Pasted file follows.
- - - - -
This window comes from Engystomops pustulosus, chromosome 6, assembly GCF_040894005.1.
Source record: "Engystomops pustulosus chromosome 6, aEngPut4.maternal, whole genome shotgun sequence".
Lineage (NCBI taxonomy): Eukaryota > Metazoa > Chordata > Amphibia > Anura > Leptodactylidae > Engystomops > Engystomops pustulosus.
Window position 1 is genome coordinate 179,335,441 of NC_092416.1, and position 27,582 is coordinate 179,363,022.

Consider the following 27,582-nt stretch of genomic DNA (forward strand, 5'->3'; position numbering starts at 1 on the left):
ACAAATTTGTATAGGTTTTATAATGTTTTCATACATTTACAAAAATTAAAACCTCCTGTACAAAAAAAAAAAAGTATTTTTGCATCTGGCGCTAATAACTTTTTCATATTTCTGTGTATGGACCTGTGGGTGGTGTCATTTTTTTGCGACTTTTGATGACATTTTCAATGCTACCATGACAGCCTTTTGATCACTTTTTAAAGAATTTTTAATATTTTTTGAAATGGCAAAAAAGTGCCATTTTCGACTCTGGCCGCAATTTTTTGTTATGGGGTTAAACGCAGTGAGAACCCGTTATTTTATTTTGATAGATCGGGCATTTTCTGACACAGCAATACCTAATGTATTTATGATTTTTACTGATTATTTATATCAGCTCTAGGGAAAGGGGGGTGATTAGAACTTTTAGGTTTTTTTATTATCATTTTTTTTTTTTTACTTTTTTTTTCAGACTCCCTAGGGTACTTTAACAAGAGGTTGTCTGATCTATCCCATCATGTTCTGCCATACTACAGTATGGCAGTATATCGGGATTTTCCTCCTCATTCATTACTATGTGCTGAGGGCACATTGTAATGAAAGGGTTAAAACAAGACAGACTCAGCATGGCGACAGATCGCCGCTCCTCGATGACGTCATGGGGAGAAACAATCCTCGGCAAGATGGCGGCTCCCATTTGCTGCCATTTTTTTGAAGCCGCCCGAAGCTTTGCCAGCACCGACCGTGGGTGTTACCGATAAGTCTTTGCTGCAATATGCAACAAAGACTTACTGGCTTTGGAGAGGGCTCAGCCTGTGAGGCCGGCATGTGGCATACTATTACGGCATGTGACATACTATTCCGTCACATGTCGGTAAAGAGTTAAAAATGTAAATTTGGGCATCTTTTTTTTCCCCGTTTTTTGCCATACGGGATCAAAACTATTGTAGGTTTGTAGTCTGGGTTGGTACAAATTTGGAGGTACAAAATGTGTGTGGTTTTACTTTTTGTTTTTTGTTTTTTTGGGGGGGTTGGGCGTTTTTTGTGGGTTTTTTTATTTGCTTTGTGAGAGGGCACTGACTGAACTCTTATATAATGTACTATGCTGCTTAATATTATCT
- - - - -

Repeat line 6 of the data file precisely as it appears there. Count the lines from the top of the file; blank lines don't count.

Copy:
ACAAATTTGTATAGGTTTTATAATGTTTTCATACATTTACAAAAATTAAAACCTCCTGTACAAAAAAAAAAAAGTATTTTTGCATCTGGCGCTAATAACTTTTTCATATTTCTGTGTATGGACCTGTGGGTGGTGTCATTTTTTTGCGACTTTTGATGACATTTTCAATGCTACCATGACAGCCTTTTGATCACTTTTTAAAGAATTTTTAATATTTTTTGAAATGGCAAAAAAGTGCCATTTTCGACTCTGGCCGCAATTTTTTGTTATGGGGTTAAACGCAGTGAGAACCCGTTATTTTATTTTGATAGATCGGGCATTTTCTGACACAGCAATACCTAATGTATTTATGATTTTTACTGATTATTTATATCAGCTCTAGGGAAAGGGGGGTGATTAGAACTTTTAGGTTTTTTTATTATCATTTTTTTTTTTTTACTTTTTTTTTCAGACTCCCTAGGGTACTTTAACAAGAGGTTGTCTGATCTATCCCATCATGTTCTGCCATACTACAGTATGGCAGTATATCGGGATTTTCCTCCTCATTCATTACTATGTGCTGAGGGCACATTGTAATGAAAGGGTTAAAACAAGACAGACTCAGCATGGCGACAGATCGCCGCTCCTCGATGACGTCATGGGGAGAAACAATCCTCGGCAAGATGGCGGCTCCCATTTGCTGCCATTTTTTTGAAGCCGCCCGAAGCTTTGCCAGCACCGACCGTGGGTGTTACCGATAAGTCTTTGCTGCAATATGCAACAAAGACTTACTGGCTTTGGAGAGGGCTCAGCCTGTGAGGCCGGCATGTGGCATACTATTACGGCATGTGACATACTATTCCGTCACATGTCGGTAAAGAGTTAAAAATGTAAATTTGGGCATCTTTTTTTTCCCCGTTTTTTGCCATACGGGATCAAAACTATTGTAGGTTTGTAGTCTGGGTTGGTACAAATTTGGAGGTACAAAATGTGTGTGGTTTTACTTTTTGTTTTTTGTTTTTTTGGGGGGGTTGGGCGTTTTTTGTGGGTTTTTTTATTTGCTTTGTGAGAGGGCACTGACTGAACTCTTATATAATGTACTATGCTGCTTAATATTATCT